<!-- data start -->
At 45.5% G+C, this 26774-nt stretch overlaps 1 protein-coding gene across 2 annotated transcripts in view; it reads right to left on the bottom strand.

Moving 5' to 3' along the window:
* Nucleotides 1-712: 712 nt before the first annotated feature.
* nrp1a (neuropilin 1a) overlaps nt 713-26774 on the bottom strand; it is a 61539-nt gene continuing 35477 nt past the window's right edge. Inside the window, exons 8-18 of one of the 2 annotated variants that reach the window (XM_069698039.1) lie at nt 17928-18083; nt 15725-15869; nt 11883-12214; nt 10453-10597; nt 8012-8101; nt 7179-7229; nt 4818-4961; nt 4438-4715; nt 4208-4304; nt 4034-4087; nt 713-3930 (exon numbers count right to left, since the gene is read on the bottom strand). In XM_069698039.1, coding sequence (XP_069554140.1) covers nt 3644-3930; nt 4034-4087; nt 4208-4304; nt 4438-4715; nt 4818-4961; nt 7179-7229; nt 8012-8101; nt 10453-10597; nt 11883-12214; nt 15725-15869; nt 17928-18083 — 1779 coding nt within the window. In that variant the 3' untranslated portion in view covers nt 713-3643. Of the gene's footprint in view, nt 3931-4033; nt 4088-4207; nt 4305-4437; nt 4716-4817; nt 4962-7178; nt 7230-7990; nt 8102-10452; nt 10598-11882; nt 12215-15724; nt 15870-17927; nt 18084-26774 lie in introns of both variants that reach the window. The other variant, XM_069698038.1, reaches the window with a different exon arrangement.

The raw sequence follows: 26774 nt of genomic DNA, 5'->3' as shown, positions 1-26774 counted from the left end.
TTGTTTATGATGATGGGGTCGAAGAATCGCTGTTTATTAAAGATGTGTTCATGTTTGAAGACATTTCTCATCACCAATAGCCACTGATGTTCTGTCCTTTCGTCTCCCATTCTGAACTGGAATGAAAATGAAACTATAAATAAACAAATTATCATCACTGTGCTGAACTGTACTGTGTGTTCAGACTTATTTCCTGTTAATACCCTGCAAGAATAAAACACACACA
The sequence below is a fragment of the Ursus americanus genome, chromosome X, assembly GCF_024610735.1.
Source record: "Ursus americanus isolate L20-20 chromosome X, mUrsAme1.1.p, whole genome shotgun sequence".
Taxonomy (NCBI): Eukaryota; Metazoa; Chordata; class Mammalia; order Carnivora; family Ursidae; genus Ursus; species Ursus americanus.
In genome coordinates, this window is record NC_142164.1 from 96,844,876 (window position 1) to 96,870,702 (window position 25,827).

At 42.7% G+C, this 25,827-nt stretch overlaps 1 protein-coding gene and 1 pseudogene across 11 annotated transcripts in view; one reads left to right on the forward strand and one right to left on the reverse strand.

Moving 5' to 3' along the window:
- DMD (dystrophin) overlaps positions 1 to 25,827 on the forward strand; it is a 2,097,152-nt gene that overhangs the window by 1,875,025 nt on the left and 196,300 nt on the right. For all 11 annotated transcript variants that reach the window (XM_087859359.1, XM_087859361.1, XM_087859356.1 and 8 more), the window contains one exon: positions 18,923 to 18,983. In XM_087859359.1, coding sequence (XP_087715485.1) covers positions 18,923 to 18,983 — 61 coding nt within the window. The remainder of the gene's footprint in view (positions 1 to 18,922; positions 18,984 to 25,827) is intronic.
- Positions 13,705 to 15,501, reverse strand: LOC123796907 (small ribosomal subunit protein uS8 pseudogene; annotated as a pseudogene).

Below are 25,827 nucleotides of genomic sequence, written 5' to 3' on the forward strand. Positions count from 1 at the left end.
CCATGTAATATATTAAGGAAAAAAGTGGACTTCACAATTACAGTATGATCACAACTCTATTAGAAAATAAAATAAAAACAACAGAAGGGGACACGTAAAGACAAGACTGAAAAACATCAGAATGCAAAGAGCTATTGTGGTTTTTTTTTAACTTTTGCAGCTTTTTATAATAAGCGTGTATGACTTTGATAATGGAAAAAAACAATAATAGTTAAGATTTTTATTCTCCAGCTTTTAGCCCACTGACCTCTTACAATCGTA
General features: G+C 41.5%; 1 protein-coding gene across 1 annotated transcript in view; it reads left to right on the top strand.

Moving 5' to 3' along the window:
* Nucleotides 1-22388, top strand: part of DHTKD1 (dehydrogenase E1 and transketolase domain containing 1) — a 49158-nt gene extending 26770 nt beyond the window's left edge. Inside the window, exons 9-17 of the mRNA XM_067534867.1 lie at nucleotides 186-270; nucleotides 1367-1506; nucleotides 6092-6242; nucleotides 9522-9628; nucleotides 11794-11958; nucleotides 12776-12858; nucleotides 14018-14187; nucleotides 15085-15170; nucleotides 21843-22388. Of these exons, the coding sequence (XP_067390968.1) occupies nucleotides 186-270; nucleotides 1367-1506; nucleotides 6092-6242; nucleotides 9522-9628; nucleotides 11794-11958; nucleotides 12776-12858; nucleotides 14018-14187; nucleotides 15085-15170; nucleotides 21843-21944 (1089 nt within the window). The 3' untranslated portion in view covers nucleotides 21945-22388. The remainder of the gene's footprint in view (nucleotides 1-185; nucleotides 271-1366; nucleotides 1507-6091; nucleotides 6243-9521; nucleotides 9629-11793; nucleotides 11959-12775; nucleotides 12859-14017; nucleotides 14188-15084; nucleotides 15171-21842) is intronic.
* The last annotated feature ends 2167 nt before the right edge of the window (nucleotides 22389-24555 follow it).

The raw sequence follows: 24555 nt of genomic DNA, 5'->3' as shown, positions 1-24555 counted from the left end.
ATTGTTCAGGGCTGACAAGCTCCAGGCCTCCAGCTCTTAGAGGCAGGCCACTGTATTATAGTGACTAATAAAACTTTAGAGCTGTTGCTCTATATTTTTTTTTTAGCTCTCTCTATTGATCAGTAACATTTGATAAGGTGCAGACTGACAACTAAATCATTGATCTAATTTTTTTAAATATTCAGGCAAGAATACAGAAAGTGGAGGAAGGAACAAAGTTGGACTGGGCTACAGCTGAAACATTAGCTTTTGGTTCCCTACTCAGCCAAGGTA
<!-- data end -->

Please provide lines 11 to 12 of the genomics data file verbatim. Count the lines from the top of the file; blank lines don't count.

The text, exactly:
At 42.7% G+C, this 25,827-nt stretch overlaps 1 protein-coding gene and 1 pseudogene across 11 annotated transcripts in view; one reads left to right on the forward strand and one right to left on the reverse strand.

Moving 5' to 3' along the window: